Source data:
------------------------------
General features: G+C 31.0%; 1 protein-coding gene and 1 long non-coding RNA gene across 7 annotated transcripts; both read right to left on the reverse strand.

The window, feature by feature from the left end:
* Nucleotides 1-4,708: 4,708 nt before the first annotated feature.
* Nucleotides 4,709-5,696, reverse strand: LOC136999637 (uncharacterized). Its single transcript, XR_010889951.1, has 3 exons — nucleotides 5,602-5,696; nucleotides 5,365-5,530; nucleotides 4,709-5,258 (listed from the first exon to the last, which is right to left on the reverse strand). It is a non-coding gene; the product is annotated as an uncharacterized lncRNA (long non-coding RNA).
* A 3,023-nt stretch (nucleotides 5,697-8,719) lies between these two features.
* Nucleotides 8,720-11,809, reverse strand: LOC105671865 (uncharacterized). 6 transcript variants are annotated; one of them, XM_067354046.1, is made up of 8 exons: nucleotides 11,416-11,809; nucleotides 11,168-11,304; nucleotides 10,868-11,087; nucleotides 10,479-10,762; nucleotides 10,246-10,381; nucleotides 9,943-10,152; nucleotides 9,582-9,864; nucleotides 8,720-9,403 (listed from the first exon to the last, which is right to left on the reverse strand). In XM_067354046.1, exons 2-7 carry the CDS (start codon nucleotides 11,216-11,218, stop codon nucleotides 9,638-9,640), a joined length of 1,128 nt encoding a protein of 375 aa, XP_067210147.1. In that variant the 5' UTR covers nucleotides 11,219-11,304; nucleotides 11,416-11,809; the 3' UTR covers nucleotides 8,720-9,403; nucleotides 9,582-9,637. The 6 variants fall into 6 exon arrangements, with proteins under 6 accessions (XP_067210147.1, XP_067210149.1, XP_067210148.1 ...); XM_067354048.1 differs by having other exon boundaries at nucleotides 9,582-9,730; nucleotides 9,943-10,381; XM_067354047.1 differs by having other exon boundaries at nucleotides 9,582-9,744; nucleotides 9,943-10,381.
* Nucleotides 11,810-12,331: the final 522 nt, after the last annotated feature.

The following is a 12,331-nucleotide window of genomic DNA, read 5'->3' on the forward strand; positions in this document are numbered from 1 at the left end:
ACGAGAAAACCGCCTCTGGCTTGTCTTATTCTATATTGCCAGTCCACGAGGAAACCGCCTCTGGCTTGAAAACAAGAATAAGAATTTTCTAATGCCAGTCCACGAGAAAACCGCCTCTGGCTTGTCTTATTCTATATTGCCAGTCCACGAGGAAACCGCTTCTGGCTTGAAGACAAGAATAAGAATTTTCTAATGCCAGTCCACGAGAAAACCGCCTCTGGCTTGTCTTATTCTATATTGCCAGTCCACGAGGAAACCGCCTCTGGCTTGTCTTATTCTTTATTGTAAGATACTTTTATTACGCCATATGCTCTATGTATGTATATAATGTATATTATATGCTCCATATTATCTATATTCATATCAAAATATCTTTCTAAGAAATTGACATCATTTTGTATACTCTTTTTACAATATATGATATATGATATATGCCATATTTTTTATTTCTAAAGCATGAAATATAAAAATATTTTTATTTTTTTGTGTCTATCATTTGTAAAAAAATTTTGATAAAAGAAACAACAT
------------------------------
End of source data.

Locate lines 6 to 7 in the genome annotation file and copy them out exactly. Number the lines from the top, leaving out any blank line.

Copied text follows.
* Nucleotides 8,720-11,809, reverse strand: LOC105671865 (uncharacterized). 6 transcript variants are annotated; one of them, XM_067354046.1, is made up of 8 exons: nucleotides 11,416-11,809; nucleotides 11,168-11,304; nucleotides 10,868-11,087; nucleotides 10,479-10,762; nucleotides 10,246-10,381; nucleotides 9,943-10,152; nucleotides 9,582-9,864; nucleotides 8,720-9,403 (listed from the first exon to the last, which is right to left on the reverse strand). In XM_067354046.1, exons 2-7 carry the CDS (start codon nucleotides 11,216-11,218, stop codon nucleotides 9,638-9,640), a joined length of 1,128 nt encoding a protein of 375 aa, XP_067210147.1. In that variant the 5' UTR covers nucleotides 11,219-11,304; nucleotides 11,416-11,809; the 3' UTR covers nucleotides 8,720-9,403; nucleotides 9,582-9,637. The 6 variants fall into 6 exon arrangements, with proteins under 6 accessions (XP_067210147.1, XP_067210149.1, XP_067210148.1 ...); XM_067354048.1 differs by having other exon boundaries at nucleotides 9,582-9,730; nucleotides 9,943-10,381; XM_067354047.1 differs by having other exon boundaries at nucleotides 9,582-9,744; nucleotides 9,943-10,381.
* Nucleotides 11,810-12,331: the final 522 nt, after the last annotated feature.